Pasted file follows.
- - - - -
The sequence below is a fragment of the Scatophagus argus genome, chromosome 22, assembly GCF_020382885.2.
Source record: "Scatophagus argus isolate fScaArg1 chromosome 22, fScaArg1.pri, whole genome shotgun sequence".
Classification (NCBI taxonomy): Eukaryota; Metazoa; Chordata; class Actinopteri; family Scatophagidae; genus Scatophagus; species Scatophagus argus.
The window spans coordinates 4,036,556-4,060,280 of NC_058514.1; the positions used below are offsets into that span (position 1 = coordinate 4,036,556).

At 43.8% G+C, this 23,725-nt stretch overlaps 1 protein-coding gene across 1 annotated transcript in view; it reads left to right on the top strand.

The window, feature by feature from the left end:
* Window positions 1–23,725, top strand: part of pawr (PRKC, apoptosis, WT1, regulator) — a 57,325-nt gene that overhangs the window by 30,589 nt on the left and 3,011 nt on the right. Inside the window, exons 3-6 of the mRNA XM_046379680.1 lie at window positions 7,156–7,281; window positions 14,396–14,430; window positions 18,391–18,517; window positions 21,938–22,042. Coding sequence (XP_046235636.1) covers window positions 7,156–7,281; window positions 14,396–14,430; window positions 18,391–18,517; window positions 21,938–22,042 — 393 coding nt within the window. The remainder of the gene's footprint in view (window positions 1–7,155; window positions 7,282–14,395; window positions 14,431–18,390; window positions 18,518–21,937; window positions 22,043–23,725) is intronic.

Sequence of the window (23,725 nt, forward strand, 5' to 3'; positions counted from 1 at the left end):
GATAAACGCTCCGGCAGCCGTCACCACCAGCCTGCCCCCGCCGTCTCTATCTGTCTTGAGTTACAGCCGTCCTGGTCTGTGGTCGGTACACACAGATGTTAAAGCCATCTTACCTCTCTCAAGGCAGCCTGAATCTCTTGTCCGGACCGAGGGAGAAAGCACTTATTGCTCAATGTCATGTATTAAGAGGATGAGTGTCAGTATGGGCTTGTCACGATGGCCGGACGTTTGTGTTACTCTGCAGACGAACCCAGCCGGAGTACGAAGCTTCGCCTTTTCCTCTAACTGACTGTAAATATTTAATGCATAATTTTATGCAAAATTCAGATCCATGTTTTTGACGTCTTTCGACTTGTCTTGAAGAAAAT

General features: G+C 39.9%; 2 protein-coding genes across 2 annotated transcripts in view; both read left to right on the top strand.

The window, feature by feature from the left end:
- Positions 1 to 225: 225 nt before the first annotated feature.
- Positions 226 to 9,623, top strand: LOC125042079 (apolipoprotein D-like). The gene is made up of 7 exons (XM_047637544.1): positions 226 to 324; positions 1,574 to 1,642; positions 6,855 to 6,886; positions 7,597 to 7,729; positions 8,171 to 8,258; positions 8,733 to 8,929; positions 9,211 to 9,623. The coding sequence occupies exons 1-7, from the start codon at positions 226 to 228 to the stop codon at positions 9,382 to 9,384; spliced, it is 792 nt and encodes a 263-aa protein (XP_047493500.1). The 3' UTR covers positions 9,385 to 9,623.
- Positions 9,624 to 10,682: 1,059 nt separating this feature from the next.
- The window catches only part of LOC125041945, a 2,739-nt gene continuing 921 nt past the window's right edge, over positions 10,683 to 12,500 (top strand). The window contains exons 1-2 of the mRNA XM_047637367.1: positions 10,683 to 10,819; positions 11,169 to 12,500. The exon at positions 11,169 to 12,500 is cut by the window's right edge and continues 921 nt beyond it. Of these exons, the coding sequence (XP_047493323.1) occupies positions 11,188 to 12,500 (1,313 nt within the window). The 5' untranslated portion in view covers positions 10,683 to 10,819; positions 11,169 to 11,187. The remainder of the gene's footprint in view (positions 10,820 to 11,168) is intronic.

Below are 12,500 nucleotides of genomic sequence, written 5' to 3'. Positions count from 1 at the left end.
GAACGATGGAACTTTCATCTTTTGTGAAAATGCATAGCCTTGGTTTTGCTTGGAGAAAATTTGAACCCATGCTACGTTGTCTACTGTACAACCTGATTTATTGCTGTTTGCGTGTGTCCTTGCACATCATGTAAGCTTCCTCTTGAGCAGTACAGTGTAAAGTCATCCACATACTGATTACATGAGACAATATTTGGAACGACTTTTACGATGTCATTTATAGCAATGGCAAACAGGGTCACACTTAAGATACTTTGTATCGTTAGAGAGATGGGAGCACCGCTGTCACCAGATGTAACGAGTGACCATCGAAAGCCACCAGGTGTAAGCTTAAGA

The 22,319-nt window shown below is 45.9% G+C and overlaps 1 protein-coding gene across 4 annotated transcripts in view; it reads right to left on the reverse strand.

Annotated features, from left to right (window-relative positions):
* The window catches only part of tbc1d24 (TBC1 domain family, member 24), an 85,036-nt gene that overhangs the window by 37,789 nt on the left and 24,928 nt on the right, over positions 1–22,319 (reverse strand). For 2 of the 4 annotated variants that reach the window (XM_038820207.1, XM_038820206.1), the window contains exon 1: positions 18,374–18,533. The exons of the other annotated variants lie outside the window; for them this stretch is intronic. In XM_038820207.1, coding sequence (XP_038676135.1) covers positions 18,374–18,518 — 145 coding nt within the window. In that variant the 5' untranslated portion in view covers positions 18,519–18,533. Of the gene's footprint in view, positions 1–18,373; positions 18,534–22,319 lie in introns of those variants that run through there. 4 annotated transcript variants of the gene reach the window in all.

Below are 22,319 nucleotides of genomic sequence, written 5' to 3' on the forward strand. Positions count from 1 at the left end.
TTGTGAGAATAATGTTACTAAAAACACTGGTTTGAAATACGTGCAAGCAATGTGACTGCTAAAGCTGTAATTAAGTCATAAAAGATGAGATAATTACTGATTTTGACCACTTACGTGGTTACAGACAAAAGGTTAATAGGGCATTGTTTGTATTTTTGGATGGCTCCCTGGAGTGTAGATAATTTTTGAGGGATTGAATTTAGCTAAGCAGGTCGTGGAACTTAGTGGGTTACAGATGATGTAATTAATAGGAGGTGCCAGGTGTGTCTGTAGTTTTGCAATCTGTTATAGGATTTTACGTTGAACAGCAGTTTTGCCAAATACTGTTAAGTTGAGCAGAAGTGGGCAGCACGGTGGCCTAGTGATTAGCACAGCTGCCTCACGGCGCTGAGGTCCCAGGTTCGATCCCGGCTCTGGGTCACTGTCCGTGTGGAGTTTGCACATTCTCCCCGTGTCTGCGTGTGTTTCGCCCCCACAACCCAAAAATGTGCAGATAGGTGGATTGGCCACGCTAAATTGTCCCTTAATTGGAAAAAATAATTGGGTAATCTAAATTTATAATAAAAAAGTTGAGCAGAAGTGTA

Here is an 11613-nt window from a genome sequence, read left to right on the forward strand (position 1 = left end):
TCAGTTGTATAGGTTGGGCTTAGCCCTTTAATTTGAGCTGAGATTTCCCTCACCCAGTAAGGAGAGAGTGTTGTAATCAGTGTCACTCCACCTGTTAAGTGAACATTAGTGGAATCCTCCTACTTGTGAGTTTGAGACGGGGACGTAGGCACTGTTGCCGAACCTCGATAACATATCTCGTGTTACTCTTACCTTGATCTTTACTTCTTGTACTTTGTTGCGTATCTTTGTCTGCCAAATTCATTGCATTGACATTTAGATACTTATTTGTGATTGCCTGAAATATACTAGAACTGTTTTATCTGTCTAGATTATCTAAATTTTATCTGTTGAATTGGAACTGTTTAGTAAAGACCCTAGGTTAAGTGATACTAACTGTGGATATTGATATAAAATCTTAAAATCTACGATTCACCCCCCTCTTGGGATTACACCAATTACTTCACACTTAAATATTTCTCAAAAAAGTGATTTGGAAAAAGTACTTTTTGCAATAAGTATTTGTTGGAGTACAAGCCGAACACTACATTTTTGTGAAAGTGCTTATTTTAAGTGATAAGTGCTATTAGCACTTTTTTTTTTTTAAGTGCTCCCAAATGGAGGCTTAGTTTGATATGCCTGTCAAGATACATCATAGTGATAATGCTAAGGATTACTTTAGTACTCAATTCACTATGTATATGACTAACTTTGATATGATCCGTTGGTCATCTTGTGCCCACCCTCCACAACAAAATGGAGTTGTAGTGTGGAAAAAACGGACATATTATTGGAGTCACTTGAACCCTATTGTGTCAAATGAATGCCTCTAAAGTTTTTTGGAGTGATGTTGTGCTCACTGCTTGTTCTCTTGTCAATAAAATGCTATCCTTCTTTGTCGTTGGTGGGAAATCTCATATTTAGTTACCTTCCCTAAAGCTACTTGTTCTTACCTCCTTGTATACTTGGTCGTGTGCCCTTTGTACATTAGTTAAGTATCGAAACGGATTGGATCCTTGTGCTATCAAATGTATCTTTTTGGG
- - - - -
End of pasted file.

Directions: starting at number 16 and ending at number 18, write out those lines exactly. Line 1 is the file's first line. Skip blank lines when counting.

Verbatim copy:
Below are 12,500 nucleotides of genomic sequence, written 5' to 3'. Positions count from 1 at the left end.
GAACGATGGAACTTTCATCTTTTGTGAAAATGCATAGCCTTGGTTTTGCTTGGAGAAAATTTGAACCCATGCTACGTTGTCTACTGTACAACCTGATTTATTGCTGTTTGCGTGTGTCCTTGCACATCATGTAAGCTTCCTCTTGAGCAGTACAGTGTAAAGTCATCCACATACTGATTACATGAGACAATATTTGGAACGACTTTTACGATGTCATTTATAGCAATGGCAAACAGGGTCACACTTAAGATACTTTGTATCGTTAGAGAGATGGGAGCACCGCTGTCACCAGATGTAACGAGTGACCATCGAAAGCCACCAGGTGTAAGCTTAAGA

The 22,319-nt window shown below is 45.9% G+C and overlaps 1 protein-coding gene across 4 annotated transcripts in view; it reads right to left on the reverse strand.